Connectionist Temporal Classification (CTC) is a type of Neural Network output helpful in tackling sequence problems like handwriting and speech recognition where the timing varies. Using CTC ensures that one does not need an aligned dataset, which makes the training process more straightforward.
Fig.1 Flow of Handwriting Recognition using CNN and RNN
What does CTC do?
In the case of creating an OCR (Optical Character Reader), CRNN (Convolutional Recurrent Neural Networks) are a preferred choice. They output a character-score for each time-step, which is represented by a matrix. We now need to use this matrix for:
- Training the Neural Network, i.e., calculating the loss
- Decoding the output of the Neural Network
CTC operation helps in achieving both tasks.
Problems solved by CTC
Imagine creating a dataset full of images of text and specifying each time-step of the image’s corresponding character, as shown in Fig2(a) There are a couple of issues with this approach:
- Annotating a dataset at the character level is a tedious task
- What if the character takes up more than one time-step? (as shown in Fig2(b)) It will result in duplication of the characters.
Fig2 (a) Shows the annotation for a case when each character takes up one time-step (b) Shows the annotation for a case when a few characters take up more than one time-step
Here, CTC comes to the rescue:
- CTC is formulated in such a way, that it only requires the text that occurs in the image. We can ignore both the width and position of the characters in an image.
- There is no need for post-processing the output of the CTC operation! Using decoding techniques, we can directly get the result of the network.
CTC works on the following three major concepts:
- Encoding the text
- Loss calculation
Encoding the text
The issue with methods not using CTC is, what to do when the character takes more than one time-step in the image? Non-CTC methods would fail here and give duplicate characters.
To solve this issue, CTC merges all the repeating characters into a single character. For example, if the word in the image is ‘hey’ where ‘h’ takes three time-steps, ‘e’ and ‘y’ take one time-step each. Then the output from the network using CTC will be ‘hhhey’, which as per our encoding scheme, gets collapsed to ‘hey’.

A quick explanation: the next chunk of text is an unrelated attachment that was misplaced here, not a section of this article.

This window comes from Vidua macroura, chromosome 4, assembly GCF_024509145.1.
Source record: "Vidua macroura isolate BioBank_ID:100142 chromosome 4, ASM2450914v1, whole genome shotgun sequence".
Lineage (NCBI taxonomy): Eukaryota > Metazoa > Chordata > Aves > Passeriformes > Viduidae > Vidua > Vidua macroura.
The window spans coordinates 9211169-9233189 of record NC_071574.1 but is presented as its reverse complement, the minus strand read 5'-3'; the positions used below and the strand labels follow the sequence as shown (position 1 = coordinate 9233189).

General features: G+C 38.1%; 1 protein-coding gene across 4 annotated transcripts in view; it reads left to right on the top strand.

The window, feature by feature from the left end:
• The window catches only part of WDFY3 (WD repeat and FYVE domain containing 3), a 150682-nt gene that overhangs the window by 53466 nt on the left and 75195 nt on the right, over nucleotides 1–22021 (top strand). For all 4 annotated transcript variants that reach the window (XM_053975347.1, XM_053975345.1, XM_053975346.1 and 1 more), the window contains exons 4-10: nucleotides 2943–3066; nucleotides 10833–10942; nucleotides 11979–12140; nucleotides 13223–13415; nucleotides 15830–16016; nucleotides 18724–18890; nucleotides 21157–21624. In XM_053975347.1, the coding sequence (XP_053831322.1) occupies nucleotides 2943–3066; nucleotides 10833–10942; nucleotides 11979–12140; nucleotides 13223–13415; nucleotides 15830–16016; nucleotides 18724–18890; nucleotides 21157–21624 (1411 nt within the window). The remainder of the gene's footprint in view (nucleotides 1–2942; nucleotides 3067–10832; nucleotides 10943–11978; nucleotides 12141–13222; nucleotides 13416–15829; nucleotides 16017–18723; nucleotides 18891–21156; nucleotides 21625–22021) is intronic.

Now this question arises: What about the words where there are repeating characters? For handling those cases, CTC introduces a pseudo-character called blank denoted as “-“ in the following examples. While encoding the text, if a character repeats, then a blank is placed between the characters in the output text. Let’s consider the word ‘meet’, possible encodings for it will be, ‘mm-ee-ee-t’, ‘mmm-e-e-ttt’, wrong encoding will be ‘mm-eee-tt’, as it’ll result in ‘met’ when decoded. The CRNN is trained to output the encoded text.
To train the CRNN, we need to calculate loss given the image and its label. We are getting a matrix of the score for each character at every time-step from the CRNN. Fig3 shows an example of an output matrix from the CRNN. There are three time-steps and three characters (including one blank). At each time-step, the character score sums up to 1.
For calculating the loss, all the possible alignments’ scores of the ground truth are summed up. In this manner, it is not significant where the character occurs in the image.
Fig.3 Output matrix from the Neural Network. It shows the character probability at each time-step.
Corresponding character scores are multiplied together to get the score for one path. In Fig.3 the score for the path “a–” is 0.4x0.7x0.6 = 0.168, and for the path “aaa” is 0.4x0.3x0.4 = 0.048. For getting the score corresponding to given ground truth, scores of all the paths to the corresponding text are summed up.
For example, if the ground truth is “a”, all the possible paths for “a” in Fig.3 are “aaa”, “a–”, “a-“, “aa-“, “-aa”, “–a”. Summing up the score of the individual path we get, 0.048 + 0.168 + 0.018 + 0.072 + 0.012 + 0.028 = 0.346. 0.346 is the probability of the ground truth occurring, it is not the loss. As we know, the loss is the negative logarithm of probability, it can be calculated easily. This loss can be back-propagated and the network can be trained.
Once CRNN gets trained, we want it to give us output on unseen text images. Putting it differently, we want the most likely text given an output matrix of the CRNN. One method can be to examine every potential text output, but it won’t be very practical to do from a computation point of view. The best path algorithm is used to overcome this issue.
It consists of the following two steps:
- Calculates the best path by considering the character with max probability at every time-step.
- This step involves removing blanks and duplicate characters, which results in the actual text.
For example, let us consider the matrix in Fig.3. If we consider the first time-step t0, then the character with maximum probability is ‘b’. For t1 and t2 character with maximum probability is ‘-‘ and ‘-‘ respectively. So, the output text according to the best path algorithm for matrix in Fig.3 after decoding is ‘b’.
Initially, we looked at the problems faced with a naive Neural Network for the handwriting recognition task. Then, we looked into how CTC can solve those issues. Then, we saw how CTC functions by encoding the text, method of calculating the loss, and decoding the output from a Neural Network trained using CTC.
This article covers the most basic version of the decoding process. There are other methods using which we can decode the output from the CTC-trained network. We will look into those methods in future article.